Global investors returned decisively to "risk-on" mode in the past week, Bank of America Merrill Lynch (BAML) said on Friday, noting multi-billion dollar inflows into equity, corporate bond and emerging market funds.
Global investors returned decisively to “risk-on” mode in the past week, Bank of America Merrill Lynch (BAML) said on Friday, noting multi-billion dollar inflows into equity, corporate bond and emerging market funds.
Its data, which covers flows through Wednesday, does not appear to capture the broader market stress relating to Deutsche Bank, whose shares have slumped to record lows following the imposition of a potential $14 billion fine from U.S. regulators, sparking contagion fears across the European banking system.
Equity fund inflows of $5.6 billion were the largest in seven weeks, BAML said, noting that $9.9 billion flows to exchange-traded funds had masked $4.2 billion that fled mutual funds.
The prior week had seen $7.4 billion flee world equity funds as investors had turned cautious before Sept 20-21 meetings of the U.S. Federal Reserve and Bank of Japan.
But with those meetings out of the way, Japanese and U.S. equities received $2.2 billion and $4.2 billion, respectively, over the week, though Europe lost another $1.9 billion for a record 34-week outflow streak.
BAML attributed the improved sentiment to rock-bottom volatility as the Fed indicated it is in no rush to raise interest rates, and Democrat Hillary Clinton was seen to have won the first debate between the two presidential candidates.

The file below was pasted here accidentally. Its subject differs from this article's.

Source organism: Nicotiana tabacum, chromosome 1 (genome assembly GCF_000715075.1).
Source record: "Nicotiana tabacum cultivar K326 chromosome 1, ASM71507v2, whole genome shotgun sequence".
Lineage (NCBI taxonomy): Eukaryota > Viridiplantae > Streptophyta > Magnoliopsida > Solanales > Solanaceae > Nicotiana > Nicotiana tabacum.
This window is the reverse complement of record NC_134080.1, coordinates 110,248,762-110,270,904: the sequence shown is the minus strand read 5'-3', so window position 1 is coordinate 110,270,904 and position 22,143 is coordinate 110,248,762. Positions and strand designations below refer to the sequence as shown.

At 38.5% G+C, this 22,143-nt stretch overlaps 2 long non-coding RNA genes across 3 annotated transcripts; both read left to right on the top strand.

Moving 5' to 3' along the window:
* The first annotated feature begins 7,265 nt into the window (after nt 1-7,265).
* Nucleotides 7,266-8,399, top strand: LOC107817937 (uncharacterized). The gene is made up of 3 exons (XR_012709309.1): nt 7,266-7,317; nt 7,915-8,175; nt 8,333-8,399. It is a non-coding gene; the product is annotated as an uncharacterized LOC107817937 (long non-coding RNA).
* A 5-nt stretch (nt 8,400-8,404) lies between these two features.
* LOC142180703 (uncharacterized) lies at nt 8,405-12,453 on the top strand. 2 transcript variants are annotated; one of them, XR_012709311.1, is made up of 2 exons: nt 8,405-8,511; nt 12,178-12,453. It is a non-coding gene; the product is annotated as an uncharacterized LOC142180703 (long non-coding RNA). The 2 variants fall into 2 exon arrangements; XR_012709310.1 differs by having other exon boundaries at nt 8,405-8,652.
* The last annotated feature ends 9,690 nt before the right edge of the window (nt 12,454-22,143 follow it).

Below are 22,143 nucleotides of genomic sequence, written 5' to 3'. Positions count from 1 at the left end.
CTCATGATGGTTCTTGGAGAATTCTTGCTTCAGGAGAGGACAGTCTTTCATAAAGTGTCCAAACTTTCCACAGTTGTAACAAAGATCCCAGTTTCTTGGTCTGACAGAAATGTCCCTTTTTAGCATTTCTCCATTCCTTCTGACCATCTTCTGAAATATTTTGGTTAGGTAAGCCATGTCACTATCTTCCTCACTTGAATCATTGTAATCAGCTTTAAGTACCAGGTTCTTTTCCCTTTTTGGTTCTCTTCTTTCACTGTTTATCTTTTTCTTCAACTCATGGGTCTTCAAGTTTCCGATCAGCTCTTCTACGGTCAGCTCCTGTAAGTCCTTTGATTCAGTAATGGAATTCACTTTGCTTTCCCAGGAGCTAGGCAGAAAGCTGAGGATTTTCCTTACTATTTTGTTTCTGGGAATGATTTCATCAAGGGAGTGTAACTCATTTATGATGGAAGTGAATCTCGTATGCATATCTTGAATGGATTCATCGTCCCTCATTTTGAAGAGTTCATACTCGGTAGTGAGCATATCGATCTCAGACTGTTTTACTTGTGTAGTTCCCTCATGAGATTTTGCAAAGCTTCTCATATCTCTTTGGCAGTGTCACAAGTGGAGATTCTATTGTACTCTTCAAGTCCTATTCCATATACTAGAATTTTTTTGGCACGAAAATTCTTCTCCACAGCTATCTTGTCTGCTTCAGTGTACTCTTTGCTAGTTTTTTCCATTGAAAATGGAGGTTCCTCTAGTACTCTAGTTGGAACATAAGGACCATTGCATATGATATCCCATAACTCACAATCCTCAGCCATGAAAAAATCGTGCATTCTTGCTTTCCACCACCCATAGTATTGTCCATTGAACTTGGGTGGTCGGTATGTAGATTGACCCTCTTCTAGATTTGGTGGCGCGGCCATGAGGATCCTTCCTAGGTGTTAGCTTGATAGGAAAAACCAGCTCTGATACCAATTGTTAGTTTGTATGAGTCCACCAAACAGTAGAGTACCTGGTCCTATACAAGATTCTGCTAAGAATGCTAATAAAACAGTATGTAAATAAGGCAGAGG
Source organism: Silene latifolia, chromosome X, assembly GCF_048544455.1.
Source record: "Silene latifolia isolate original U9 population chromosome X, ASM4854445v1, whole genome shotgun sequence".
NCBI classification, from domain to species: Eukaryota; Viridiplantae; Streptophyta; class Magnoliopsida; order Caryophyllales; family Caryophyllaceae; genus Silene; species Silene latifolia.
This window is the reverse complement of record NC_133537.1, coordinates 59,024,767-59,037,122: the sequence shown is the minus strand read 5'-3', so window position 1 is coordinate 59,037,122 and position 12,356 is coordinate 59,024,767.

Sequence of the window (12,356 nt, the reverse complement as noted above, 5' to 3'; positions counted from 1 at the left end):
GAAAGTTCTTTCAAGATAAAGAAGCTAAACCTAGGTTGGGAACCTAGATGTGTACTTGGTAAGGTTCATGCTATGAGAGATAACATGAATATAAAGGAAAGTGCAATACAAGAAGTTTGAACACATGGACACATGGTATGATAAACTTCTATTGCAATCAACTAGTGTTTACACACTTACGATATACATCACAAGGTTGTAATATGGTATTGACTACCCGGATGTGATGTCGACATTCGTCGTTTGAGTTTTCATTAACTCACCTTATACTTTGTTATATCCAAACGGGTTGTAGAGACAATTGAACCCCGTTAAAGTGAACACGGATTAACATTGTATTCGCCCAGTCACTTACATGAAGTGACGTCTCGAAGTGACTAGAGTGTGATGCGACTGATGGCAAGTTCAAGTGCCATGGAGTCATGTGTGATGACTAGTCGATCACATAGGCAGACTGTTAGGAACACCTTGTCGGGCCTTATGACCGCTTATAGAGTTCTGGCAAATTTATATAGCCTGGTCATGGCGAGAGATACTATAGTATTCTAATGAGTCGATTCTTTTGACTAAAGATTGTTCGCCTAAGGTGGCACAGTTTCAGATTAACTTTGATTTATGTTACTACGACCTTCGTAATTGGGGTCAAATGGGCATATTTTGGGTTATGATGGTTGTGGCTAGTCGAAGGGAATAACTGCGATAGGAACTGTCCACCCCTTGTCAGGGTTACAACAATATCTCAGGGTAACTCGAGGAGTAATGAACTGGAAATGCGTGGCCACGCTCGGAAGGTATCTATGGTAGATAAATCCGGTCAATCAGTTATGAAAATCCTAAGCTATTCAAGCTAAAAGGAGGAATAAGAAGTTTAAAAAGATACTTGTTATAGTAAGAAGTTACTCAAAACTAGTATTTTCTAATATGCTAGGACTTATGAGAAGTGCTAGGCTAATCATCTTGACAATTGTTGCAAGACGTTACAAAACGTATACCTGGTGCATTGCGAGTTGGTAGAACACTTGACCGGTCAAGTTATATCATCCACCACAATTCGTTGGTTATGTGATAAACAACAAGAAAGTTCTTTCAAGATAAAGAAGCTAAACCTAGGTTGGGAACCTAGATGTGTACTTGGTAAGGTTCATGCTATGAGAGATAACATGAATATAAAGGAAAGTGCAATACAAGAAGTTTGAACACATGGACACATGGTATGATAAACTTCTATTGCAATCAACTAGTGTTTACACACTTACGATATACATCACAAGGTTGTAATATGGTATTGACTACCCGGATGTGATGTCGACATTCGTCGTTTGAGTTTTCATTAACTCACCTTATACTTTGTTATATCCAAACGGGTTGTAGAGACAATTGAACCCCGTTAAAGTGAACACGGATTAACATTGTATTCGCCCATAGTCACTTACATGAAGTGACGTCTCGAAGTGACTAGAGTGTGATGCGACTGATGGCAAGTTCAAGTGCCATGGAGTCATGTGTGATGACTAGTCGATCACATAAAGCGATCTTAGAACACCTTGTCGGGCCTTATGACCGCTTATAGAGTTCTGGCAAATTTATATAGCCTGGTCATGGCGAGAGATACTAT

Japan’s central bank too affirmed its commitment to continuing its asset purchase programme as long as needed, calming jittery markets.
Bond fund inflows hit a seven-week high of $9.3 billion, though government debt funds lost $1 billion. Money flowed instead to high-yield bonds which took in $2.9 billion, the largest in 11 weeks, while emerging debt received $2.4 billion.
Emerging debt has now taken new money for 13 straight weeks while emerging equities received $1 billion, bringing year-to-date inflows to $5.8 billion.
BAML highlighted emerging debt, which has enjoyed a record 13-week inflow streak of $27 billion, as a “crowded trade” along with investment grade and municipal bonds.
It said European stocks and “active” mutual funds were most unloved, with 34 and 30 straight outflow weeks respectively.
BAML also noted its clients were sceptical about switching into assets that benefit from a higher-inflation environment.
Earlier this month, world bond markets were roiled by a sudden spike in yields though that was due more to the notion that central banks were rethinking their ultra-loose monetary policies, rather than any signs of inflation or better growth.
BAML noted that the flow of funds has clearly favoured so-called deflation assets. In the past year, $109 billion has fled equity funds while bond funds have received $137 billion.